A great deal of the consulting I do is crisis consulting, and so I was fascinated by the confused scene at the end of the 2017 Oscars. What intrigues me is how those embarrassing moments contain some of the lessons essential to leading in a crisis. I want to list some of them for you now.

First, a summary. Warren Beatty and Faye Dunaway were tasked with presenting the Best Picture honor. When Beatty opened the envelope, he realized he had been given the wrong card. It was the card for Best Actress, which had already been awarded to Emma Stone. What was Beatty to do? He fumbled around and finally Dunaway took the card, saw Emma Stone’s name and the name of the movie she won for, LaLa Land, and so she announced that LaLa Land had won Best Picture. It wasn’t true. The directors, producers, and stars for that film made it to the stage when it was discovered that Moonlighthad in fact won. There was much confusion. Finally, LaLa Land producer Jason Horowitz stepped to the microphone, told the world there had been a mistake, assured everyone that this was not a joke, and called the Moonlight team to the stage.

Some principles:

  1. Never be afraid to call “Time Out.” Warren Beatty can certainly be forgiven for not thinking of it, but if he had seen the erroneous card and explained to the audience that he needed a moment to confer off stage, he could have rescued the situation. In a crisis, stopping for a moment to make wise decisions is always valid.
  2. Whoever is in charge should take charge. The enemy in a crisis is confusion and bedlam, just like we saw on stage at the end of the Oscars. Someone was already in charge. That person either had a communication device or had an aid who did. They needed to quickly take charge and issue orders. Instead, too much time went by, people were milling about looking ridiculous, and Jimmy Kimmel was making it all worse with his joking. In a crisis, the boss needs to act like it—quickly.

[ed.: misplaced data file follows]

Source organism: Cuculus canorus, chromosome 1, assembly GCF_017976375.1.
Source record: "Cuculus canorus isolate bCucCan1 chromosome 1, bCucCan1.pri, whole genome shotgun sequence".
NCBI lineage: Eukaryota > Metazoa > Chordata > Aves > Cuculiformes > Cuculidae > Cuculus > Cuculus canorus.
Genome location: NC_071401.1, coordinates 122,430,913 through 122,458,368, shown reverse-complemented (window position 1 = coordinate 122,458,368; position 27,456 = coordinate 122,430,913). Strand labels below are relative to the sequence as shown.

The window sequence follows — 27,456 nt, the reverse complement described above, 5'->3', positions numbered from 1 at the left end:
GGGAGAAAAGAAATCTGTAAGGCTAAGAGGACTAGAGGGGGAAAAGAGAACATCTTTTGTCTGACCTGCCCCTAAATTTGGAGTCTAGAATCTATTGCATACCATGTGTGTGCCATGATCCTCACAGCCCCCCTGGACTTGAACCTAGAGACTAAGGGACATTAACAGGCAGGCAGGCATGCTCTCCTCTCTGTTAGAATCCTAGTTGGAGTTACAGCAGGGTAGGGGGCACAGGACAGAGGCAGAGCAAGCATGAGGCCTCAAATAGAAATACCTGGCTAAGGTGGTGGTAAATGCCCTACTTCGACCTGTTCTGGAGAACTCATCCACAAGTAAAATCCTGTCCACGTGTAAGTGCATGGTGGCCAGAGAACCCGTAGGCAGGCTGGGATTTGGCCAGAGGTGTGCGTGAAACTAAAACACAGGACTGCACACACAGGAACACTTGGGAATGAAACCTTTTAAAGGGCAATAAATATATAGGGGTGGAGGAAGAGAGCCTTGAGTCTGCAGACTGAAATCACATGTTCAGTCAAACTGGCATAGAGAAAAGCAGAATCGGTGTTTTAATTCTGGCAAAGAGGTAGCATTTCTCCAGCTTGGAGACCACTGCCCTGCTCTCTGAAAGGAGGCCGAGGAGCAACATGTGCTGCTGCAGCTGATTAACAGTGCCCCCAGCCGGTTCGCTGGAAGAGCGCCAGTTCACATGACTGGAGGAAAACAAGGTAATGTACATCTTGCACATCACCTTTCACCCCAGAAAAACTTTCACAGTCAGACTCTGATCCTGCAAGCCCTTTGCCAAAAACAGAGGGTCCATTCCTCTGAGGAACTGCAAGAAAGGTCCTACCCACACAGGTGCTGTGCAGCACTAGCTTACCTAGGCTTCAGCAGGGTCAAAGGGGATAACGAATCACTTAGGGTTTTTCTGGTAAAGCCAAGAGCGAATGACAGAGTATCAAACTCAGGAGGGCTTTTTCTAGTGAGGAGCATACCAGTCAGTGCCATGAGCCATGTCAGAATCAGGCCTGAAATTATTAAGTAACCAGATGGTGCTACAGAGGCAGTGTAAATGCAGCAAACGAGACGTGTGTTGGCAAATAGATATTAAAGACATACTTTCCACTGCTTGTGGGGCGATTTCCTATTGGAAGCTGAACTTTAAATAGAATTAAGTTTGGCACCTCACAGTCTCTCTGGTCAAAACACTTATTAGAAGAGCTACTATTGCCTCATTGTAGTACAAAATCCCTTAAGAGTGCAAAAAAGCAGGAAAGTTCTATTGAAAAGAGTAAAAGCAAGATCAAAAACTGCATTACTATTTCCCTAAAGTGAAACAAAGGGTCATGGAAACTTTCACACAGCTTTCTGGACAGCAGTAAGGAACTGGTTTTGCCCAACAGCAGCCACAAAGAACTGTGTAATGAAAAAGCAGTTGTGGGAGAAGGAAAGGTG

3. Someone will fill the vacuum. In a crisis, someone is going to fill the leadership vacuum. At the Oscars, it was LaLa Land producer Jason Horowitz. He told the crowd there had been a mistake, grabbed the right card from Beatty to show the cameras, and called the Moonlight people to the stage. None of this was his job, but he saved the moment. Yet he was also angry and impatient. He did well, but he didn’t model what the Oscars would have wanted. Their fault. They didn’t put a leader on the stage. If you don’t lead in a crisis, someone will step in. And you may not like it.
  4. Narrate, Narrate, Narrate. Warren Beatty did his best to save the day by telling the crowd he had the wrong card. This settled people. The lesson is, always narrate in a crisis. Tell people what is going on. Remember what it is like when you are on a plane, it isn’t taking off, and no one is explaining why. It is a miserable experience for everyone. Narrate. Tell people what is going on. Then, if they work for you, tell them how they can help. And keep narrating. Ignorance and suspicion are your enemy.

That’s it. The Oscars will be fine. Moonlight is honored. And you will be a better leader if you take these principles of crisis leadership to heart.

Have a good weekend!


St. Patrick’s Day is coming up, and what better way to celebrate the Irish than with The Search for God and Guinness: A Biography of the Beer that Changed the World. Order your copy today, and be inspired in your work and business.